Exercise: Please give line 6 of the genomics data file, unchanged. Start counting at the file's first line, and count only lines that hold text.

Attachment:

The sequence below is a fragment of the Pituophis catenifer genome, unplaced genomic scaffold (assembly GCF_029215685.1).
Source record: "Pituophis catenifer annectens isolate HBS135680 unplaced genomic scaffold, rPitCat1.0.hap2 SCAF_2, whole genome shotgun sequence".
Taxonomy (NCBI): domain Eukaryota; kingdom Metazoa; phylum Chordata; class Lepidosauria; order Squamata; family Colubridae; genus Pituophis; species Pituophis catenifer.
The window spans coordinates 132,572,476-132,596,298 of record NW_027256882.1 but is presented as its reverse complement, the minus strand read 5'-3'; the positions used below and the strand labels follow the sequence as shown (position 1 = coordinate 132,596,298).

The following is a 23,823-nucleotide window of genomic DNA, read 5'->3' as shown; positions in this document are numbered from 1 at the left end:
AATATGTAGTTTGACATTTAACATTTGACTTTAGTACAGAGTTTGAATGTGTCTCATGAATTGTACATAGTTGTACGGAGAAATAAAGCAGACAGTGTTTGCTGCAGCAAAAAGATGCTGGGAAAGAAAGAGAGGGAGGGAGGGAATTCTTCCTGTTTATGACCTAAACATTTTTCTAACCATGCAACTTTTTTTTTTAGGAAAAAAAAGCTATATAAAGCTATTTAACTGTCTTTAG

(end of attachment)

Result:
AATATGTAGTTTGACATTTAACATTTGACTTTAGTACAGAGTTTGAATGTGTCTCATGAATTGTACATAGTTGTACGGAGAAATAAAGCAGACAGTGTTTGCTGCAGCAAAAAGATGCTGGGAAAGAAAGAGAGGGAGGGAGGGAATTCTTCCTGTTTATGACCTAAACATTTTTCTAACCATGCAACTTTTTTTTTTAGGAAAAAAAAGCTATATAAAGCTATTTAACTGTCTTTAG